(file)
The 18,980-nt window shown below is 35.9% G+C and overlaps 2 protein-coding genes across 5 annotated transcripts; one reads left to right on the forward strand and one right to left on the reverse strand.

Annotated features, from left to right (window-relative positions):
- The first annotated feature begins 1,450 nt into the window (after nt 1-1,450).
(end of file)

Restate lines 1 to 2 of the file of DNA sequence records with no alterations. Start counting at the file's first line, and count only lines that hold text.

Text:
The 18,980-nt window shown below is 35.9% G+C and overlaps 2 protein-coding genes across 5 annotated transcripts; one reads left to right on the forward strand and one right to left on the reverse strand.

Annotated features, from left to right (window-relative positions):